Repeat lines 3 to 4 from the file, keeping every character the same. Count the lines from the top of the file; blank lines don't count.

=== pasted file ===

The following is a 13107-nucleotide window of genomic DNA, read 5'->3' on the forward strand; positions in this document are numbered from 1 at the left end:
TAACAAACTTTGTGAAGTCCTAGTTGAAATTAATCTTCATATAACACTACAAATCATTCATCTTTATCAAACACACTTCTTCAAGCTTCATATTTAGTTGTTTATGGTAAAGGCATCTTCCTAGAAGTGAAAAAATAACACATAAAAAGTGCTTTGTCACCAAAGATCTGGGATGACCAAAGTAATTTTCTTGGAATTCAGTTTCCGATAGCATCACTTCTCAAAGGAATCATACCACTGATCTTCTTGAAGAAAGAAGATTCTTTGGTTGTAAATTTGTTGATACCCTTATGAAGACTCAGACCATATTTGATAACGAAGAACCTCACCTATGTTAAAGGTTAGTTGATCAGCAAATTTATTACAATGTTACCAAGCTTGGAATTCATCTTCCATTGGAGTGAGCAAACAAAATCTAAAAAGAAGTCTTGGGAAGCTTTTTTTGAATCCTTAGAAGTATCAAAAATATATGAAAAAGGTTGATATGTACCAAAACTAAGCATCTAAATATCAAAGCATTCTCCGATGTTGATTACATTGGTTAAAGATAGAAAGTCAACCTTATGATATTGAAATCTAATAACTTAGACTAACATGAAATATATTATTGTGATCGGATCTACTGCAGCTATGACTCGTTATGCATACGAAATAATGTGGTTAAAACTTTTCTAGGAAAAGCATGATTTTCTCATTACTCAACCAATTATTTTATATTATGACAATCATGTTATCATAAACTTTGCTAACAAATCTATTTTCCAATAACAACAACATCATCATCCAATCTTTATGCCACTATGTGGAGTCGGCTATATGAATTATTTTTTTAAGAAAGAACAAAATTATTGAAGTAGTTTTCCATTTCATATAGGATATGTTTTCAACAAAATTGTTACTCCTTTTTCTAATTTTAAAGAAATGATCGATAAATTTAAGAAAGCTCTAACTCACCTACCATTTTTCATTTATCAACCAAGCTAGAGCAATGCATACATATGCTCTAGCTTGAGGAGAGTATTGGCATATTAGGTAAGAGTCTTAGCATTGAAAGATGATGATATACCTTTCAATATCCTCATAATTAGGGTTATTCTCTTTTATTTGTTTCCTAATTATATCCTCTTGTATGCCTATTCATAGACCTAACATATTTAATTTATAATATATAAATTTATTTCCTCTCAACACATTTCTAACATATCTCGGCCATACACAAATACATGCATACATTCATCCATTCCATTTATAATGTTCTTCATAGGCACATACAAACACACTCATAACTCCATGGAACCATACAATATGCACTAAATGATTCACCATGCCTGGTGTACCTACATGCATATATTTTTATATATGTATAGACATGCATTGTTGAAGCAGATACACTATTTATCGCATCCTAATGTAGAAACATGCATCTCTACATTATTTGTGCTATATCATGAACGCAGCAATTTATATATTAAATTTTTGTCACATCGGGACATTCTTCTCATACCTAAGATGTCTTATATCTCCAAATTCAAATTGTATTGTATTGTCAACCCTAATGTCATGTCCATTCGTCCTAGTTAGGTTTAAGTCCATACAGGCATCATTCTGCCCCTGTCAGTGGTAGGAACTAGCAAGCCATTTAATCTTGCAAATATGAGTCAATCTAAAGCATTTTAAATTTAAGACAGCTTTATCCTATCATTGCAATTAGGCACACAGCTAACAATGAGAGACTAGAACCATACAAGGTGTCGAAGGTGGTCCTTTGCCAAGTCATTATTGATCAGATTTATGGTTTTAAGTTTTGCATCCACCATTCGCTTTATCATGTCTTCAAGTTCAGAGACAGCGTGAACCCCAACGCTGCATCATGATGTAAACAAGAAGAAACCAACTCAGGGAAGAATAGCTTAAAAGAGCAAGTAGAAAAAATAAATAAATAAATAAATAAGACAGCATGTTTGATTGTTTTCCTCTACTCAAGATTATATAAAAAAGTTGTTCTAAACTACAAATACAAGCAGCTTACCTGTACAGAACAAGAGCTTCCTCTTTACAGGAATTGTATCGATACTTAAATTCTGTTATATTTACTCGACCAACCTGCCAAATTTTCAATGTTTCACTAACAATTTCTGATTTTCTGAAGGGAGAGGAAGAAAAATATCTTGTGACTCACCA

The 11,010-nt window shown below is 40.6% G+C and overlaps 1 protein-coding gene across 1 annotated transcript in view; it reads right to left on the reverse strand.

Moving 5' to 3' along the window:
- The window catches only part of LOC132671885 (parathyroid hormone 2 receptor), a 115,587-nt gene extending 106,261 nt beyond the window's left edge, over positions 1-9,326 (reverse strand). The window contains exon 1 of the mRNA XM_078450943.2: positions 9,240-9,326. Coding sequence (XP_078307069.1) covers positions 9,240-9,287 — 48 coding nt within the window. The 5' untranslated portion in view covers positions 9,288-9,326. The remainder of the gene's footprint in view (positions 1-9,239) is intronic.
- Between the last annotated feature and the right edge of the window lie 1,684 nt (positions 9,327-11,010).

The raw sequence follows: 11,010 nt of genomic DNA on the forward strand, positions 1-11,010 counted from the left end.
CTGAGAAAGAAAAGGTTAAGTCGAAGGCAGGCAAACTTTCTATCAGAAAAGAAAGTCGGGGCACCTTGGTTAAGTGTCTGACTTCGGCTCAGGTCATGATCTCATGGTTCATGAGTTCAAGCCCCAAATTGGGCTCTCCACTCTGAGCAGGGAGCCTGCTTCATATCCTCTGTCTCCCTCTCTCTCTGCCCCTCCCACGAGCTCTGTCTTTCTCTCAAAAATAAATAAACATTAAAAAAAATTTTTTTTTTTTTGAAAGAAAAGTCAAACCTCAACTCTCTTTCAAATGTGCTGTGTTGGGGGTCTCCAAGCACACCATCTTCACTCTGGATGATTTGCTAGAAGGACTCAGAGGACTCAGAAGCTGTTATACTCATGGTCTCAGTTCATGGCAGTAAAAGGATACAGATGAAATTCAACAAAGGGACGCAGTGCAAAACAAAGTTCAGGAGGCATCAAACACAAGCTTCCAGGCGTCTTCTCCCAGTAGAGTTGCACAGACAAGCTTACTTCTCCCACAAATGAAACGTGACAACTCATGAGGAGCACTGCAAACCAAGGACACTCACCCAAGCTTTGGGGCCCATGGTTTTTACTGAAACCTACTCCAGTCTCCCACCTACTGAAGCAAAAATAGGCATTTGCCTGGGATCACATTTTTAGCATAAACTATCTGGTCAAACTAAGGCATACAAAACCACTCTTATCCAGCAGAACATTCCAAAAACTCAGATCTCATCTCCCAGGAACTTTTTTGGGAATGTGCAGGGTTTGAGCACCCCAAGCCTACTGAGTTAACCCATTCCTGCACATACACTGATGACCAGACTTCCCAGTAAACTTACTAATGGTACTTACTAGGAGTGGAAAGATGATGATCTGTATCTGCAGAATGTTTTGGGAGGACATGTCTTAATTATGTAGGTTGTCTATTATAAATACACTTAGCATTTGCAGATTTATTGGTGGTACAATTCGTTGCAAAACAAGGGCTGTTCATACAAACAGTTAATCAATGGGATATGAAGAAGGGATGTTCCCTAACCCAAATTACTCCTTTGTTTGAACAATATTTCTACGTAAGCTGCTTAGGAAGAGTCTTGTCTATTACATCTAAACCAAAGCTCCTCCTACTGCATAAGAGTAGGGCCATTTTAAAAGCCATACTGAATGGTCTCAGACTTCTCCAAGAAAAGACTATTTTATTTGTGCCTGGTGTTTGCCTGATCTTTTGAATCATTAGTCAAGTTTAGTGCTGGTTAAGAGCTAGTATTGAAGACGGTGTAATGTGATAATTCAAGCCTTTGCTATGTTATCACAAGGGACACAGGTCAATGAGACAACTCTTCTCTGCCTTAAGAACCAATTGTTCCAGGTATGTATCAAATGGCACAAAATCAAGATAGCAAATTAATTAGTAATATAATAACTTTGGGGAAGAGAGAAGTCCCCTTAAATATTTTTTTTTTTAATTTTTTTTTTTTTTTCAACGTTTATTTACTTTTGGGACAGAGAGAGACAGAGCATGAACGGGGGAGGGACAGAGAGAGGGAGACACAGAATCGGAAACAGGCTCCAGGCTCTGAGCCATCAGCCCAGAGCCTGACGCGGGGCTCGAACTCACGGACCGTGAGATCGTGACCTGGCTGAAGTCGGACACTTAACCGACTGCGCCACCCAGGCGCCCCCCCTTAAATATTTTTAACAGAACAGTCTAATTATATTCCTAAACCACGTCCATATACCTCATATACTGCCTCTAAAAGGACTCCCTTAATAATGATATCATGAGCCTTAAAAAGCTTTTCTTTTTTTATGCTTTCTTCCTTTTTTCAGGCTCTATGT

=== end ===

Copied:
The 11,010-nt window shown below is 40.6% G+C and overlaps 1 protein-coding gene across 1 annotated transcript in view; it reads right to left on the reverse strand.

Moving 5' to 3' along the window: